A Duterte-Cayetano tandem?
It’s the season when taxi drivers do not hesitate to tell their passengers who they want for president in 2016; when ambulant vendors openly express to their customers their candidate for president; when waiters readily reveal to restaurant patrons their choice for the highest office in the land. Many of them want Duterte—Rodrigo Duterte, the popular, no-nonsense Davao City Mayor known for his strict enforcement of laws and ordinances, as well as his own brand of instant justice often dispensed out in the open for everyone to witness.
For these taxi drivers, ambulant vendors, and waiters, the strongman government Mayor Duterte is famous for may be the long-awaited solution to the corruption, incompetence, and pretentiousness of the administration of President Benigno Aquino III and his political minions in the controversy-ridden Liberal Party.
These common folk are not by themselves in their sentiments. Many office workers and college students sincerely believe that the benevolent authoritarianism symbolized and represented by Duterte may be the only remedy against wayward government.
They are all voters, and as far as these voters are concerned, if law and order obtains in Duterte’s Davao City stronghold, then it may likewise obtain throughout the country when the mayor takes up residence in Malacañang. Considering that ironhand rule is often equated with instant justice, their preference for Duterte may be considered extremist, but then extreme problems often demand extreme solutions. It is also an indication of how desperate the people are for honest and efficient government.
Political observers believe that Mayor Duterte will run for president in the coming elections because popular sentiment seems to be going his way.
In the event of a Duterte presidential run, a touted vice presidential running mate of the mayor is Senator Allan Peter Cayetano, who has already announced his bid for the second highest office in the country under the banner of the Nacionalista Party. Primarily because of his youth, Cayetano is one of the more industrious personalities in the Senate, a reputation that many of his colleagues can only hope to aspire for. During his tenure as a senator, Cayetano was very visible in many inquiries in aid of legislation. While the primary task of a senator is, admittedly, legislation and not investigation, Cayetano’s supporters maintain that the electorate can at least find comforting solace in the knowledge that the senator’s investigations have elicited and unearthed vital information regarding anomalies in high places in government—information not otherwise available to the public under ordinary circumstances.
Mayor Duterte is publicly perceived as a scourge of political evildoers, and a city leader who, to put it mildly, solves problems in an unorthodox way. The mayor’s long experience in executive leadership at the grassroots level gives him enough political ammunition against those who grudgingly acknowledge his success at the local government stratum, but belittle his competence at the national level.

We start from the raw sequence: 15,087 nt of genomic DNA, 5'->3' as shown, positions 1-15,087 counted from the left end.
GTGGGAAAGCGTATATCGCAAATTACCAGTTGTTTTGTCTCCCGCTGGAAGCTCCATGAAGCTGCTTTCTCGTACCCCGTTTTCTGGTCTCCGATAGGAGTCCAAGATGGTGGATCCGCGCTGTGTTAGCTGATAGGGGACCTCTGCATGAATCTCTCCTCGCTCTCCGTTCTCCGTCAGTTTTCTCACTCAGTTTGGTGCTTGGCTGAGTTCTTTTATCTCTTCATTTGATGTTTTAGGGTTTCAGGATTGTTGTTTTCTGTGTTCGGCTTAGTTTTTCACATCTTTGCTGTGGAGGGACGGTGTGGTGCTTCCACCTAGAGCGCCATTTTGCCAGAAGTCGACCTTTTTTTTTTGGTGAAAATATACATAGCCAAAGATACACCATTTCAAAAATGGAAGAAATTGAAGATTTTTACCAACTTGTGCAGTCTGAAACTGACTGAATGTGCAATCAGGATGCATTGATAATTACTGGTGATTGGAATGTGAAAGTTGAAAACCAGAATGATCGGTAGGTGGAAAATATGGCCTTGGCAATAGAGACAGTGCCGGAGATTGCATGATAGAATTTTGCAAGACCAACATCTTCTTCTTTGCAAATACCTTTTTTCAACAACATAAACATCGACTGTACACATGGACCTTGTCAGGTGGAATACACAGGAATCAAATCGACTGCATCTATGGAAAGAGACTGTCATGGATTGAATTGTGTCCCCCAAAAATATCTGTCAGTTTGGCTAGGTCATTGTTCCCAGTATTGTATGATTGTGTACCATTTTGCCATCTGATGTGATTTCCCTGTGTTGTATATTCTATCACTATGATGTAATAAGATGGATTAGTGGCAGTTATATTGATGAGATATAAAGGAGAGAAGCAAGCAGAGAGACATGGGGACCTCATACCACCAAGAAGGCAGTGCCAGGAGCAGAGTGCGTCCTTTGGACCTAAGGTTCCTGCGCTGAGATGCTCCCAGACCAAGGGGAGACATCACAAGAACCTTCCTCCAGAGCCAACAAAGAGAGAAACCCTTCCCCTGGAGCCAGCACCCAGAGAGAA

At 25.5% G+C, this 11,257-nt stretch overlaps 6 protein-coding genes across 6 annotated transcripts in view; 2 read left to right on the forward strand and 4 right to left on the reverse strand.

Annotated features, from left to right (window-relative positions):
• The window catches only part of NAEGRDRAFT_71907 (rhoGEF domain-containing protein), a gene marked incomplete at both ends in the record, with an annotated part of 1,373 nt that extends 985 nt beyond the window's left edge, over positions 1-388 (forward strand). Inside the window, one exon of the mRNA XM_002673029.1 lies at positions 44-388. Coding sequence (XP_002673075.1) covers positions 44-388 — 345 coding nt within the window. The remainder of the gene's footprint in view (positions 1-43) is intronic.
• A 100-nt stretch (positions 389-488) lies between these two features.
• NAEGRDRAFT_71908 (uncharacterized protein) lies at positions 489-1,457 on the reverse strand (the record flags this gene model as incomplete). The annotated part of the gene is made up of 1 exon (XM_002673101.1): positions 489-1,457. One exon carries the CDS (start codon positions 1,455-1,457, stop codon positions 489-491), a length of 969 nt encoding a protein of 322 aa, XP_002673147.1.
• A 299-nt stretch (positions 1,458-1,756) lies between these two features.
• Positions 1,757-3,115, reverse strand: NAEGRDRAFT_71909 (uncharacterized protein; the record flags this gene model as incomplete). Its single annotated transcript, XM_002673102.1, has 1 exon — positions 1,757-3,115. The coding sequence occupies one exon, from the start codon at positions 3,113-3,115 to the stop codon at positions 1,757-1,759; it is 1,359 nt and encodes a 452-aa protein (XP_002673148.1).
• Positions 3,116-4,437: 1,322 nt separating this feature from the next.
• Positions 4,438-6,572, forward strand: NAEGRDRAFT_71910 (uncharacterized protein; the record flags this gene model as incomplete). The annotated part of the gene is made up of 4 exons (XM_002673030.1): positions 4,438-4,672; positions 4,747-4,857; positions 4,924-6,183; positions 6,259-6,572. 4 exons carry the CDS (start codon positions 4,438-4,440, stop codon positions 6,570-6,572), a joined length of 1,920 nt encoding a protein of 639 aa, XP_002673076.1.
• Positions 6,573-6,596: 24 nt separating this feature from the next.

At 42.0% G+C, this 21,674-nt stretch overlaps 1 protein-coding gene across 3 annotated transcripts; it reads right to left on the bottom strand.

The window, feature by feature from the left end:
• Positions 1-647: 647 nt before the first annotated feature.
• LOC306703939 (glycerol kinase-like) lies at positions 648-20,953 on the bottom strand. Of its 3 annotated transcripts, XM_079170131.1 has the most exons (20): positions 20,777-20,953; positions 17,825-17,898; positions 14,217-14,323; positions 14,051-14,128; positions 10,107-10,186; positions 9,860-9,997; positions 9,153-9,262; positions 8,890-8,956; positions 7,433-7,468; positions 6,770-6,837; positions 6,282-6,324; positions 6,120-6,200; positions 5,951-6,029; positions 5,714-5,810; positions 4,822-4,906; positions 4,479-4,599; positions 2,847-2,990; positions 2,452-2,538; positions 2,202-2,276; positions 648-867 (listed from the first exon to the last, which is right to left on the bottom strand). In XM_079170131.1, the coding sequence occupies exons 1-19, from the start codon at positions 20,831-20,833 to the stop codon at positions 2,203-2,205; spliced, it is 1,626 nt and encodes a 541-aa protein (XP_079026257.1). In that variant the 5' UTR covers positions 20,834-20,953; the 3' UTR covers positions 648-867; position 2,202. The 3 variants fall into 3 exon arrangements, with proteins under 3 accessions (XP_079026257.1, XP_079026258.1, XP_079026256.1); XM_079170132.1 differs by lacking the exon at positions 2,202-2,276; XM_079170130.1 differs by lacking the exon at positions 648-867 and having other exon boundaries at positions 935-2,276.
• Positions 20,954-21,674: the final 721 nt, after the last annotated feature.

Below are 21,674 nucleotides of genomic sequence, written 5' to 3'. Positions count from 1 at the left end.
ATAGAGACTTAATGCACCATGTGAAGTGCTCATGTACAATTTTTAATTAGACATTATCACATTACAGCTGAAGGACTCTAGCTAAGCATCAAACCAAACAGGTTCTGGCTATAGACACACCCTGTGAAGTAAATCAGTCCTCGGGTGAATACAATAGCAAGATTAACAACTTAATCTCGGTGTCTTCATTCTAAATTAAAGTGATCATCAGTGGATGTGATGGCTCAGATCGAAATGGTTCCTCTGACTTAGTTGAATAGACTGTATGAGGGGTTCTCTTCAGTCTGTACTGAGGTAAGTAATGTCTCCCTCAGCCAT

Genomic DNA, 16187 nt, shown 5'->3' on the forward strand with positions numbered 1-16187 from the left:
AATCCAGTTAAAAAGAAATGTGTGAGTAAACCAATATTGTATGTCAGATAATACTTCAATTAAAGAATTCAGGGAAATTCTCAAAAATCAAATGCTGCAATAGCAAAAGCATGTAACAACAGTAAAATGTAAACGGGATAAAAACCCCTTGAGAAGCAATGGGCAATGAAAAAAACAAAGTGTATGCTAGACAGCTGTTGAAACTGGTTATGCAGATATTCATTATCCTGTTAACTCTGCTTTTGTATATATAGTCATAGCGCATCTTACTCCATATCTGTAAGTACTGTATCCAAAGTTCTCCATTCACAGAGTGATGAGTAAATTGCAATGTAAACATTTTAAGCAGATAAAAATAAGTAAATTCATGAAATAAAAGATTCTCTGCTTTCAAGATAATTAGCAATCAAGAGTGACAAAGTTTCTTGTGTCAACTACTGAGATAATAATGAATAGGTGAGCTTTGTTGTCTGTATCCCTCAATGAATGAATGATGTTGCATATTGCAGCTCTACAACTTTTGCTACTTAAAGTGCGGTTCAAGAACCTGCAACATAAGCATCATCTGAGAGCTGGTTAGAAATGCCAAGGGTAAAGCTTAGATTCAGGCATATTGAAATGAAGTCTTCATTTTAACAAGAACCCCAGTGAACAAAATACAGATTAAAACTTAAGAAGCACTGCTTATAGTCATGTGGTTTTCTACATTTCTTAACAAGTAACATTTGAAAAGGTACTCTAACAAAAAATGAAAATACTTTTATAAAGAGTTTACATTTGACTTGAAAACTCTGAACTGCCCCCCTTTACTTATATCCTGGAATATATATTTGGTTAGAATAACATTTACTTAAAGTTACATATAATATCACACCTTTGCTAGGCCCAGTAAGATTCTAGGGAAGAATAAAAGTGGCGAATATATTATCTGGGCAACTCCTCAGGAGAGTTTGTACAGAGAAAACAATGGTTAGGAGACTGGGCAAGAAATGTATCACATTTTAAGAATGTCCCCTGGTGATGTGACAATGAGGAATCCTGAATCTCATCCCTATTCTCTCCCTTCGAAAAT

According to the Cayetano camp, this is where the senator comes in. Since Cayetano appears to have a penchant for exposing graft and corruption, this penchant may be his binding tie to a Duterte presidential run— like Duterte, Cayetano is waging a war against scoundrels in government, but unlike Duterte, Cayetano fights his war in an orthodox way, that is, through exposés in senate investigations.
There is no doubt that Duterte’s many years in government service equip him with an almost natural capability of understanding and assessing the endless problems that confront government officials who are tasked with executive responsibilities—like that of a city mayor in the small scale, and that of the president in the large scale.
Cayetano’s supporters believe that Duterte’s executive savvy may be complemented by Cayetano’s long experience both as a legislator and as a high-end sleuth in numerous, well-publicized investigations in the Senate.
Campaign leaders from both the Duterte and Cayetano camps are quick to notice an advantage in a Duterte-Cayetano tie-up. Duterte is from Mindanao, while Cayetano is from Luzon. If the old geographic political formula of fielding candidates from different island groups in the archipelago still works in these times of social media and on-line communication, their tandem is expected to bring in the votes.
Age is also an important consideration in a presidential and vice presidential team. Solving the nation’s numerous problems effectively requires a thorough understanding of how older Filipinos think, and how the younger ones feel. While an individual cannot be both young and old at the same time, a tandem can. Supporters of Cayetano assert that among the voters, the young ones can identify with the senator, while the once young have Duterte on their side.
By the way, why are there candidates running for vice president but who do not have a presidential running mate? These candidates should read up on their history lessons.
In the 1986 special elections, the political opposition party fielded Corazon Aquino and Salvador “Doy” Laurel for president and vice president, respectively. Senator Eva Estrada Kalaw, an erstwhile ally of Laurel, also ran for vice president and adopted Aquino as her presidential candidate. Since Aquino avoided Kalaw’s rallies, Kalaw campaigned by her lonesome (except in San Juan where then Mayor Joseph Estrada supported her). As expected, Kalaw was defeated.
Perhaps, these candidates running for vice president without a presidential bet have good reason to believe that Senator Grace Poe will win as president, get proclaimed as such, and get unseated on the ground that she is not a natural-born citizen of the country. If that happens, the vice presidency becomes an express lane to the presidency.